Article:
RICHMOND, Va. (WRIC) — Inside a glass case at the Virginia State Capitol, there is a glimpse of a future honoring women of the past.
“It’s going to be inspiring and educational,” says Susan Clarke Schaar, Virginia Senate Clerk.
Schaar has been a member of the Virginia Women’s Monument Commission since its creation in 2010, but recognizing what women have done to cultivate the Commonwealth over more than 400 years has been a decades-long passion project for her.
“I think it’s just compelling to have this story added to the stories, many stories of men who made contributions to Virginia,” Schaar explains.
Adds Colleen Dugan Messick, the Executive Director of the Virginia Capitol Foundation, “It’s really telling a more complete history within our own Capitol Square.”
Messick says the Virginia Women’s Monument, called Voices from the Garden, will include a Wall of Honor listing names of 200 notable Virginia women. Nominations for inclusion are being accepted until May 31, 2017 at this link.
Historians and the Commission selected a dozen women who will be depicted in bronze.
“These statues represent women of different eras throughout the Commonwealth,” says Messick.
They include Jamestown settler, Anne Burras Laydon; Cockacoeske, Chief of Pamunkeys; First Lady Martha Dandridge Custis Washington; Pioneer Mary Draper Ingles; Clementina Bird Rind, Virginia Gazette publisher; Elizabeth Keckley, who experienced triumph over slavery as an entrepreneur; Sally Louisa Tompkins, a Civil War hospital administrator and officer; Maggie L. Walker, the First Woman President of a Bank; Sarah G. Boyd Jones, the first Virginia woman physician to pass state medical boards; Laura Lu Copenhaver, a leader in the religious community and southwestern Virginia who helped her rural farming community through the Depression by establishing Rosemont Industries to sell handicrafts; Estelle Randolph, an education pioneer and leader; Adele Goodman Clark, a suffragist and arts leader.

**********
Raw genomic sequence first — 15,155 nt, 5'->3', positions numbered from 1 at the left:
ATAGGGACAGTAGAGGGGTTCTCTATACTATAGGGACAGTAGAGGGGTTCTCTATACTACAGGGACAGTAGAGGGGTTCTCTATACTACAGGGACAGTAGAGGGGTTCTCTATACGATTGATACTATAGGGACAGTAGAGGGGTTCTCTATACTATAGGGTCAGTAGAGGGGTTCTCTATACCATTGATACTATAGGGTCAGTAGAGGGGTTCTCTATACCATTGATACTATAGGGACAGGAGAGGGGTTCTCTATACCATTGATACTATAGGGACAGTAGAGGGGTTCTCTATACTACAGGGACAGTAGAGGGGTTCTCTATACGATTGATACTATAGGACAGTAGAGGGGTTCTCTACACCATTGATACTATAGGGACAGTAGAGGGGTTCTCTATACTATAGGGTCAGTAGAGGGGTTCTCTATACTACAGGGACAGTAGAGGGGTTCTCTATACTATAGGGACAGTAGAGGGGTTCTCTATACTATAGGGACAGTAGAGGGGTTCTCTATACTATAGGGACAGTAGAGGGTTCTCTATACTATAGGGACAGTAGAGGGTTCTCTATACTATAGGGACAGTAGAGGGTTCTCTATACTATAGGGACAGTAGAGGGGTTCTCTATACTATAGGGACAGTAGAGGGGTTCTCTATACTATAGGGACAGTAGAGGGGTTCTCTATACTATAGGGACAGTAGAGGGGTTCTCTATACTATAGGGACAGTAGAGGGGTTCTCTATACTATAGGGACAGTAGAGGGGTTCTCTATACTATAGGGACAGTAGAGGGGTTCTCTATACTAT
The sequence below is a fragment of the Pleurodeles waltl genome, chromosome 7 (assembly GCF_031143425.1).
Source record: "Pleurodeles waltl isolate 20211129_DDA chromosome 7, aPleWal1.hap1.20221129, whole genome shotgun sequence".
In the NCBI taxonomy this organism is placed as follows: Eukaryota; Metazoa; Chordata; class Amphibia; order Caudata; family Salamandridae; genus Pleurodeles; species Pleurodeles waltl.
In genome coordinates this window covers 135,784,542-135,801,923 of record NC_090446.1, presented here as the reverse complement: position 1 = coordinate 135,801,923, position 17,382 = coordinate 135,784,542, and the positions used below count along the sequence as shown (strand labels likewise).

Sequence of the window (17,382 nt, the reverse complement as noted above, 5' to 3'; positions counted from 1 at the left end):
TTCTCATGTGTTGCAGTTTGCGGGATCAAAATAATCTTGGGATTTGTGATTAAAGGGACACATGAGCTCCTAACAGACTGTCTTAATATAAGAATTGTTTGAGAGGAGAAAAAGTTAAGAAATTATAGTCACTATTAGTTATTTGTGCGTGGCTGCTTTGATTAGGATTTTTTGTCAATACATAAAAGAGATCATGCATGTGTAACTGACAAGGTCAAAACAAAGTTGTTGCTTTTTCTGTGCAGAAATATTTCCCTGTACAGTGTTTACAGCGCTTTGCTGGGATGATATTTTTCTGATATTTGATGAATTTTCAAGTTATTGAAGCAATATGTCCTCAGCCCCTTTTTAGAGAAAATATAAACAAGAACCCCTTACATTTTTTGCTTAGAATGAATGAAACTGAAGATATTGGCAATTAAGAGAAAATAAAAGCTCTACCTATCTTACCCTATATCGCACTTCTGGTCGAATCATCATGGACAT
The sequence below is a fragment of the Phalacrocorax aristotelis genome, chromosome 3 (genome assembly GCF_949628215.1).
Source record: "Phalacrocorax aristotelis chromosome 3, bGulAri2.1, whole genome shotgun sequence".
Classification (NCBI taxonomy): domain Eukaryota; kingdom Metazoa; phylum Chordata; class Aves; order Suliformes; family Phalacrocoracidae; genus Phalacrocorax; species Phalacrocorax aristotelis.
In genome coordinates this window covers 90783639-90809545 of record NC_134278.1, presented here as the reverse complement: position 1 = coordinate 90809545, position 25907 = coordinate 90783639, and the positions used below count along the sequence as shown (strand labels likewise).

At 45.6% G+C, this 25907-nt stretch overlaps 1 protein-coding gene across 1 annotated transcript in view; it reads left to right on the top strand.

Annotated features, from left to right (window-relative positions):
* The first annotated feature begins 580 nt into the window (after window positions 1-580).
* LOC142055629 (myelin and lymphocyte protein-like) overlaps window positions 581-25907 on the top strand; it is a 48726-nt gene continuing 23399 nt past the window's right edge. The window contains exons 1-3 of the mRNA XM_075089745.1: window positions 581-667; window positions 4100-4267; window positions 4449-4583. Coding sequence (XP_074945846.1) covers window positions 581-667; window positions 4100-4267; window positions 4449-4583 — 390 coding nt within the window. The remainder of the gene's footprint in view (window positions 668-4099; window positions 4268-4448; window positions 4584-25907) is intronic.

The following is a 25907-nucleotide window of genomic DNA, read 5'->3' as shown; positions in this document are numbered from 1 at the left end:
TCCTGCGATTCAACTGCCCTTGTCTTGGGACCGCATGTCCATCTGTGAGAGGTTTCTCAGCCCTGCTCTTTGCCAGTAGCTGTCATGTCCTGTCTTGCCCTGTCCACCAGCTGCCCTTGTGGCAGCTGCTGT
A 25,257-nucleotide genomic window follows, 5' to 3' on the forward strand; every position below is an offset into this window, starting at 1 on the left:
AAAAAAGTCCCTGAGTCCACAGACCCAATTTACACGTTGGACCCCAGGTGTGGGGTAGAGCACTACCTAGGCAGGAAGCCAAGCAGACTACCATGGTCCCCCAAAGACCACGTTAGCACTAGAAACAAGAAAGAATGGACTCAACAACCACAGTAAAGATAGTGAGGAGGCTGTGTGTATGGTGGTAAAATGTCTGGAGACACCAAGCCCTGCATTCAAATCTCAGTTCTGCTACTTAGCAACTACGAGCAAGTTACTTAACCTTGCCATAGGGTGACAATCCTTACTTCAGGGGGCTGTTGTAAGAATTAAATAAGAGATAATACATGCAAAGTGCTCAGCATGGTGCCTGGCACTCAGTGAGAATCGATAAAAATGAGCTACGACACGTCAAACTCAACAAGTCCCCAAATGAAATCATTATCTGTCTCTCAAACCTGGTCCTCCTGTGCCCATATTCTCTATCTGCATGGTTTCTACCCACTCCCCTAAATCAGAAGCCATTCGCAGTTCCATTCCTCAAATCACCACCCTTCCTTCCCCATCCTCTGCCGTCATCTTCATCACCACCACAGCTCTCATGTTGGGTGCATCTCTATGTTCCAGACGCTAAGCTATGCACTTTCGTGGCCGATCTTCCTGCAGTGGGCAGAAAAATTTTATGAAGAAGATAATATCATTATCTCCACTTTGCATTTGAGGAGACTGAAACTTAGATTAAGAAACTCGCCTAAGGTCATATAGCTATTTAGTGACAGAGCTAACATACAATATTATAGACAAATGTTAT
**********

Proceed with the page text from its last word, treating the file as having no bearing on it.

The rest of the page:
“Some women we know about, and some women are like unsung heroes in their area,” says Schaar.
She looks to Copenhaver as an example of how this monument will share a story many Virginians have never heard.
“Very few people know about her, but her contributions turned around the economy in that area of Southwest Virginia,” Schaar explains.
In 2013, members of the Commission unanimously selected the monument’s design by StudioEIS of Brooklyn, New York and The 1717 Design Group, Inc. of Richmond. They had received 34 potential designs from firms around the world.
Schaar says this monument will be the first of its kind at any state capitol in the entire country.
While men’s accomplishments are widely represented with statues, women have been largely overlooked, according to Schaar.
“We think this is going to be a very compelling monument,” she says.
An ongoing Legacy Project is raising money for the Virginia Women’s Monument. About $1.4 million is needed to break ground by the end of 2017.
A ‘March to Mother’s Day’ Legacy Project campaign is running through May 14, 2017.
Donors can help complete the monument in exchange for one or more digital certificates from the Virginia Capitol Foundation to honor a woman or women.
For higher-level contributions, the Foundation will hand-write a personal message of a card and send it to a selected women or women and feature their names on a digital wall for the monument.
“I’ve had many young women come up and say, ‘We can’t wait for it to be built because we want to bring our daughter down to see this,'” says Schaar.
After it is completed, the Virginia Women’s Monument will host educational programs for all generations.
“It’s going to spark and nurture a better understanding of history,” says Messick with a smile.